It wasn't always this way. During the airlines' early days, each captain was truly the master of his ship; things were done his way and copilots were expected to adapt. World War II provided the impetus for change as the demands of war required thousands of pilots to be trained quickly. Standardization of procedures substituted for experience in providing the consistency the military demanded. The advent of jet aircraft necessitated the airlines' adoption of the military's methods.
Today, the Captain is still nominally the master of his or her ship - but they'd better comply with the Flight Standards Manual, or else! There are certainly a good many advantages to this approach. First Officers no longer have to adjust to the whims of each Captain and Captains don't have to guess how to avoid falling astray of the chief pilot or check airmen. We all know what is expected of us. Having everyone on the same page allows flight standards managers to more effectively manage risks. Air travel has never been safer.
If everything in aviation were neat, tidy, and clear-cut, complete standardization over every aspect of flight would be utterly acceptable, even desirable. The reality is that aviation is fluid, ever-changing, and sometimes unpredictable. It punishes those who confine themselves to a small box of rote procedures with no room for variance. There was a NASA study that found that around 80% of airline emergencies involved situations for which there is no checklist. This demands crews that are adept at gathering available information, critically thinking through the options, and making smart decisions without worry that their actions will be questioned by those safely esconded in their cubicles. It requires experienced pilots who've seen a strange thing or two before and know how to bend established procedures to fit the situation. A culture which dictates every action for every phase of flight and demands blind compliance is not the best environment to produce such pilots.
The inability of many flight standards managers to realize that procedures cannot and should not be written for every conceivable situation has produced a disconnect between those who write the procedures and those who fly them. While flight standards people often have encyclopedic knowledge, many line pilots consider them to be out of touch with the realities of the line. We call them "bean counters." We are particularly vexed when they consistently take quantitative approaches to risk management which ignore the real-world consequences.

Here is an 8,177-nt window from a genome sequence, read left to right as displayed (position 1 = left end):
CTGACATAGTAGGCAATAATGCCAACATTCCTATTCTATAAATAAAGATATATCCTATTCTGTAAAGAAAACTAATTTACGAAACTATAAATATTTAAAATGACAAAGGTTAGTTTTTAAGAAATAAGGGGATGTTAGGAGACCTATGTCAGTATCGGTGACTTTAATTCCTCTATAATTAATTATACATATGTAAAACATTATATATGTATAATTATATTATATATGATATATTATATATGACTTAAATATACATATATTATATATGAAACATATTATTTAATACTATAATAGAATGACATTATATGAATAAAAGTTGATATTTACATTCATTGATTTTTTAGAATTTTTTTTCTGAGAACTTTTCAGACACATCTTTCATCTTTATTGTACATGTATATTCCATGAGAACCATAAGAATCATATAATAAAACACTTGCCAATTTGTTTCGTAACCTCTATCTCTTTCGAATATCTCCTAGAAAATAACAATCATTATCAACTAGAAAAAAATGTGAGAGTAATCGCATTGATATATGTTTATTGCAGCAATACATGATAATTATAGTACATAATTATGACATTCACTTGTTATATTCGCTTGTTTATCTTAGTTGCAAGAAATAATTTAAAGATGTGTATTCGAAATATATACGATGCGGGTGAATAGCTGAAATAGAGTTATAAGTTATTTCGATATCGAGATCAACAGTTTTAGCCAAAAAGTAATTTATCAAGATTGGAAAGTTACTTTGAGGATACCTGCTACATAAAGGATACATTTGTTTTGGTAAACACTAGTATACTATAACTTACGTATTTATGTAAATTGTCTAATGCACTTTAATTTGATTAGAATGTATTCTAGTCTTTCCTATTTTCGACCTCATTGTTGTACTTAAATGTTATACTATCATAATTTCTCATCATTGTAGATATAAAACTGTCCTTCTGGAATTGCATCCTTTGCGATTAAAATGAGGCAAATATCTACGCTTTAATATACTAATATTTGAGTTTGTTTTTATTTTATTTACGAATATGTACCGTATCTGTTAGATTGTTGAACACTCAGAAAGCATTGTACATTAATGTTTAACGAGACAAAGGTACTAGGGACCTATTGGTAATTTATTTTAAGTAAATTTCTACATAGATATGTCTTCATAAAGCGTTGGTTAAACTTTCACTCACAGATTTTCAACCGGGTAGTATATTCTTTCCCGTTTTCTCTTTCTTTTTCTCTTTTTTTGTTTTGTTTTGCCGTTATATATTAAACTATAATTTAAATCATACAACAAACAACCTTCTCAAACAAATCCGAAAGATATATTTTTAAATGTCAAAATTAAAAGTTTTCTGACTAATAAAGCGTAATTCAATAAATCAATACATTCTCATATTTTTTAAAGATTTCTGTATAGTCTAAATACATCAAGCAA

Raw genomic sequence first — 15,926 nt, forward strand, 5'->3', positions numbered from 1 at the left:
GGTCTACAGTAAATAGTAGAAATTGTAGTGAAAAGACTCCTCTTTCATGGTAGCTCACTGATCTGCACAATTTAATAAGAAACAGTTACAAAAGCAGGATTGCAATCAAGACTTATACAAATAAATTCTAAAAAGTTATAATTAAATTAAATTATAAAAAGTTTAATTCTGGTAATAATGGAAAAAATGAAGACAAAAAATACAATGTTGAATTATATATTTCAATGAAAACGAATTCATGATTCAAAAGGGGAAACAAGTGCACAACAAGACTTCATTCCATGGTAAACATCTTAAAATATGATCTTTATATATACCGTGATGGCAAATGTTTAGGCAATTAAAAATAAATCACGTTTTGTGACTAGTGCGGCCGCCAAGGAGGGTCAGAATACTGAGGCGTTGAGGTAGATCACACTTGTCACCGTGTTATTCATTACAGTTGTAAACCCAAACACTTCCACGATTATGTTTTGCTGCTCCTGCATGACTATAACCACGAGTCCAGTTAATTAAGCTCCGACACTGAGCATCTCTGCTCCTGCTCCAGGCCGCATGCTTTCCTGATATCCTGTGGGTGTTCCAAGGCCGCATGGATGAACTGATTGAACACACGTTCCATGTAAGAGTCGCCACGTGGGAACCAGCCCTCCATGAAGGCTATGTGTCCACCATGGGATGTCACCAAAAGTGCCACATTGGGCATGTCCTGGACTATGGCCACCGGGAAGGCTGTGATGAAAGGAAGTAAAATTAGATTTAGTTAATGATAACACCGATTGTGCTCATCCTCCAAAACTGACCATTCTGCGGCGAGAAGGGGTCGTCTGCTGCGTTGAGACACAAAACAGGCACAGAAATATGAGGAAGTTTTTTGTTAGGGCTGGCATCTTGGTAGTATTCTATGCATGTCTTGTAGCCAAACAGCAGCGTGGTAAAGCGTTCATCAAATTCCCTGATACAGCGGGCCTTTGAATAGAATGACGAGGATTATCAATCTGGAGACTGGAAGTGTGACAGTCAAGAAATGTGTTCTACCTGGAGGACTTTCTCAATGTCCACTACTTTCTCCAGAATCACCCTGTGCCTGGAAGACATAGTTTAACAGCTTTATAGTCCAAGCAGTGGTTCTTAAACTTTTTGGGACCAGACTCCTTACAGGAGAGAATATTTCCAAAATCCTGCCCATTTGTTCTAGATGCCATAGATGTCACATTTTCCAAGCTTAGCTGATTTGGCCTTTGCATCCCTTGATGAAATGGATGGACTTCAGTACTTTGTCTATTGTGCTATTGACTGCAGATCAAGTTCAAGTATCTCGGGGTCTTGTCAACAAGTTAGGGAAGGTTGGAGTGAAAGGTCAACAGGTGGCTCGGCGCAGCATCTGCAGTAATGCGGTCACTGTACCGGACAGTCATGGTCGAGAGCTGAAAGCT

One example of this at my own airline came over a change in landing procedures. I've written before that the Megawhacker is a harder-than-average airplane to land well, given a six degree maximum pitch angle for tailstrike avoidance. In the past, we had the option to do landings at Flaps 15 or 35. F15 is the harder of the two because your angle of attack on approach puts you closer to maximum pitch on touchdown. Furthermore, the situations that require F15 landings are often marginal ones: Cat III approaches or heavy, hot & high landings at mountainous airports. In the past, many line pilots (myself included) made it a point to practice one or two F15 landings per trip to keep ourselves sharp in case we had to do one in marginal conditions.
Now, we've never had a tailstrike, but other airlines have, and it's a very costly occurrence that management would like to avoid. The flight standards people decided that the best way to reduce our exposure to the risk was to reduce the number of F15 landings we did by restricting when crews could do them. They issued a FSM revision that made F35 the standard configuration and permitted F15 landings only when flown by the Captain using the Heads-Up Guidance System. Now, many first officers, some of whom had been flying the Megawhacker since we first got them, took this as an insult to their abilities. The company countered that they merely wanted crews to use the HGS, since it provides tailstrike protection in its symbology, and this is on the captain's side only. But the revision also restricted F15 landings to Cat III approaches during less than Cat I weather, or when performance required it - in other words, under marginal conditions only. Yes, they were reducing the number of F15 landings, but they were ensuring the remainder were flown by pilots who might've not done one in months.
In the wake of our 16C overrun incident, the flight standards people realized that the revision had unwittingly prohibited Captains from practicing Cat III approaches for proficiency. So now they're planning on revising the FSM once again, to require three Cat III practice approaches every 90 days! It is this sort of reactive micromanagement that makes line pilots disdainful of the "bean counters." If a line pilot were writing this section of the FSM, it would say:
The Captain will use discretion in selecting landing configuration to be used, taking into account weather conditions, aircraft weight, performance requirements, currency, and any other factor he or she believes could affect the safety of landing in any given configuration.
That's it - easy to use and it directs the Captain to be conservative while acknowledging that the Captain is best suited to choose the safest course of action. Of course, it would give the company lawyers less specific things to accuse the Captain of when they're trying to distance the company from his actions after an accident.
I fully recognize the benefits of having flight standards to follow and of having people dedicated to managing our risk exposure. I just wished they realized that micromanaging the cockpit has its own negative consequences, that Captain's authority is a positive thing that should be reinforced, and that asking the pilots who fly the line every day before making revisions would result in much better procedures that don't attempt to do a Captain's job for him.